Linus waits in the pumpkin patch for the Great Pumpkin to arrive on Halloween night, while the rest of the Peanuts gang go trick-or-treating in ghost costumes, where ol’ Chuck gets nothing but rocks. While yes, moments in it serve as a great reminder to not be so mean to people (what is your problem all the time, Lucy?!) the classic animation and characters still make it a fun tradition each and every year.
Curious George Halloween Boo Fest
I refer to this as a contemporary classic and it’s quickly become one of my staples of the fall season.
Seriously. I will watch this whether kids are in the room or not. And it’s not just because the Man in the Yellow Hat is my spirit animal.
Taking place primarily at the Man’s country house (my favorite setting for the PBS Kids Curious George TV series, which alternates between their city apartment and the man’s family home in the country), George is intrigued by the neighborhood tales of No-Noggin, the scarecrow whose head disappeared years and years ago and now comes back at Halloween to kick off people’s hats and take them as his own.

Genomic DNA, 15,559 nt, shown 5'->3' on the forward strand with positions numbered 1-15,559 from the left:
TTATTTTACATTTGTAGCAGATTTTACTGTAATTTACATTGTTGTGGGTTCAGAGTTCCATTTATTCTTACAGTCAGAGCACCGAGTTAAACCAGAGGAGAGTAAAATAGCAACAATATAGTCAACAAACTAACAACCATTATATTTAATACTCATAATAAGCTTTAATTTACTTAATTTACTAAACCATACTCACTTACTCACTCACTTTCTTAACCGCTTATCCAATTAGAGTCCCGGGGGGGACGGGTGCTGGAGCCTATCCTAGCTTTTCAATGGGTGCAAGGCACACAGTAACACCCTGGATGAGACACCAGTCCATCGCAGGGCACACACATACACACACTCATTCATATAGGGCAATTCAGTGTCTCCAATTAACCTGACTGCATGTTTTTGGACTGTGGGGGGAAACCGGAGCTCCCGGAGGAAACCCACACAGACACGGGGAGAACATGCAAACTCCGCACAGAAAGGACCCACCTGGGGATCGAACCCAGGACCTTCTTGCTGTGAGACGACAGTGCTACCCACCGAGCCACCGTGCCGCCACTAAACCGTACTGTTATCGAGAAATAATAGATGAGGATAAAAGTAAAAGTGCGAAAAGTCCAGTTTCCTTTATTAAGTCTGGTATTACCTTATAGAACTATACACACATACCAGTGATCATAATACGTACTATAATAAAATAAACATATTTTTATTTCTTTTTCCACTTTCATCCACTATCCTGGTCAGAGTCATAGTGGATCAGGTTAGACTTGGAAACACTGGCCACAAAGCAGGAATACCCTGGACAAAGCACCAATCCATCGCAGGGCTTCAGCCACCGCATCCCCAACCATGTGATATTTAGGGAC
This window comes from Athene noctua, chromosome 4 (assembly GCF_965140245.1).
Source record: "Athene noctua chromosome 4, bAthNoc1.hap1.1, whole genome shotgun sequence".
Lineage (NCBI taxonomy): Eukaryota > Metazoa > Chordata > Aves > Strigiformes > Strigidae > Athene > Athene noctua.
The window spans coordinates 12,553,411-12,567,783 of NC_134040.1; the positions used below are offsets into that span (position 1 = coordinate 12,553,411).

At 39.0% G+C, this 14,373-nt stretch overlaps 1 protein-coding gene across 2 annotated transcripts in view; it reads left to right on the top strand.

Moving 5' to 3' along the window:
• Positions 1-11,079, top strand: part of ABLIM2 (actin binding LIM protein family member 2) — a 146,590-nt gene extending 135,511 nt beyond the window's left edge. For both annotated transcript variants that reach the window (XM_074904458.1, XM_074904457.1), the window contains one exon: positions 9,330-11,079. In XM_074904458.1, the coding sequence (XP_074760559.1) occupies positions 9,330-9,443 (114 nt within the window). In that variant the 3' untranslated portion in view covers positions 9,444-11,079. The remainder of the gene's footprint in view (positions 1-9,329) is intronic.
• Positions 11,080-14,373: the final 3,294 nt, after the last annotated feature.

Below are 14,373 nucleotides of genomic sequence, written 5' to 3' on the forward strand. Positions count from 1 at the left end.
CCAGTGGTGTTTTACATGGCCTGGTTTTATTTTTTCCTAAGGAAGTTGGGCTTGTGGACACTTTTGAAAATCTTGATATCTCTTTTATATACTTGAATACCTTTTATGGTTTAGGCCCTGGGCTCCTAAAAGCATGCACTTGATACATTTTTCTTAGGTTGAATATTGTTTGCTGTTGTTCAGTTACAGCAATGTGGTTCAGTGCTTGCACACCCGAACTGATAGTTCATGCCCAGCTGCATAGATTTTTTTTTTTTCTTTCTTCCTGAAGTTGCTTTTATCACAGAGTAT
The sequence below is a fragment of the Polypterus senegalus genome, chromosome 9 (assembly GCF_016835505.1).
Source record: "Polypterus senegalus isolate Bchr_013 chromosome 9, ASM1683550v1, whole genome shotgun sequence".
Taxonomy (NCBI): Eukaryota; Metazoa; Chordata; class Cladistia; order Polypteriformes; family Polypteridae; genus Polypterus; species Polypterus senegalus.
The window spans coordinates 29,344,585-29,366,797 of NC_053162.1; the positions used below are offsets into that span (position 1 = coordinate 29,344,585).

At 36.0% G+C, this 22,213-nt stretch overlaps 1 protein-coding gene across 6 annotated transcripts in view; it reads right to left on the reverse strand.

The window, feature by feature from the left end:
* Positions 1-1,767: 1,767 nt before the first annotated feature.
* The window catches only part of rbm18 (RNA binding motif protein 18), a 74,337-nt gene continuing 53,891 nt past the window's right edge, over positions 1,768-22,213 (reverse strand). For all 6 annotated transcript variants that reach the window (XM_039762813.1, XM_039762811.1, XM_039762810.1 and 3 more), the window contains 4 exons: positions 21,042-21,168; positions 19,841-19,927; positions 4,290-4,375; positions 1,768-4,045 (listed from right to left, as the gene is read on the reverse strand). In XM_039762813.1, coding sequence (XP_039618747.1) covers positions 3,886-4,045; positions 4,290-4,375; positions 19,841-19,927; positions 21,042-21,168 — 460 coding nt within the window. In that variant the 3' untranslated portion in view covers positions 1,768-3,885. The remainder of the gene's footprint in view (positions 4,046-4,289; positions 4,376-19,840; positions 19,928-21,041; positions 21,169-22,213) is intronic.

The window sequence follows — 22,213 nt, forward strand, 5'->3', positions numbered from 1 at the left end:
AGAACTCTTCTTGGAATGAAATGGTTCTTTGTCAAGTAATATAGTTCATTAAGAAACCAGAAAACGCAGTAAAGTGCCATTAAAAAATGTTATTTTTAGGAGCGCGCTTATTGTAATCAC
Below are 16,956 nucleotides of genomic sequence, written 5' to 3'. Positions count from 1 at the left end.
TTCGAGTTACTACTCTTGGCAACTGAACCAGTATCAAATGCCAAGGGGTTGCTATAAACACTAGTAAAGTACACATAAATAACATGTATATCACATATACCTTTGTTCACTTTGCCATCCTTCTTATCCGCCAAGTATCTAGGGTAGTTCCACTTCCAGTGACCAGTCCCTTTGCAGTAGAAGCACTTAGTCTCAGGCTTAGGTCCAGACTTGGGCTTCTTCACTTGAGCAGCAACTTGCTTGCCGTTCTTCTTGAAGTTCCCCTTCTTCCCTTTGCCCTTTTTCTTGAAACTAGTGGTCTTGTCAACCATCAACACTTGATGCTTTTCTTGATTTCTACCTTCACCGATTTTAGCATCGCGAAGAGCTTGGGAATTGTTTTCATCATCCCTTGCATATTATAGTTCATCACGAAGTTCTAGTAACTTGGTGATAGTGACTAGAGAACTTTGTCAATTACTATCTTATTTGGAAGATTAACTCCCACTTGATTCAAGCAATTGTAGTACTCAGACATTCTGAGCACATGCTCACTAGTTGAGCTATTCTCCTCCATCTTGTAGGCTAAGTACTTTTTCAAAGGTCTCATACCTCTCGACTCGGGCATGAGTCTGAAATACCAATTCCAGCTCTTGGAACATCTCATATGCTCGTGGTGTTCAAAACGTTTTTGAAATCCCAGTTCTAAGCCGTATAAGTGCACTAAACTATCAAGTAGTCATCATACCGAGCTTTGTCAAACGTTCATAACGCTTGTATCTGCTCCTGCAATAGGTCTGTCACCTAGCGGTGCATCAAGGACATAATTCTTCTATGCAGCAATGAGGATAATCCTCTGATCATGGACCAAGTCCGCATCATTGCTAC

Great songs, great characters, and just enough spooky Halloween atmosphere without being scary, this has become such a favorite of mine that when it recently came off of Netflix, I had to go out and buy a copy on DVD so we could have it.
So there’s your homework this season. To enjoy some fun viewings with your little ones or on your own that still stand the test of time in my opinion and are the perfect on-screen companion to the month of October.
Grown-Up Bonus Viewing: Send the kids to bed and delight in all the kitsch of 1970s pop culture with the Paul Lynde Halloween Special, where Mr. Center Square himself guffaws his way through a haunted castle with Margaret “Wicked Witch of the West” Hamilton at his side and cameos by everyone from Betty White, to Florence Henderson, to KISS and H.R. Puffenstuff’s Witchiepoo.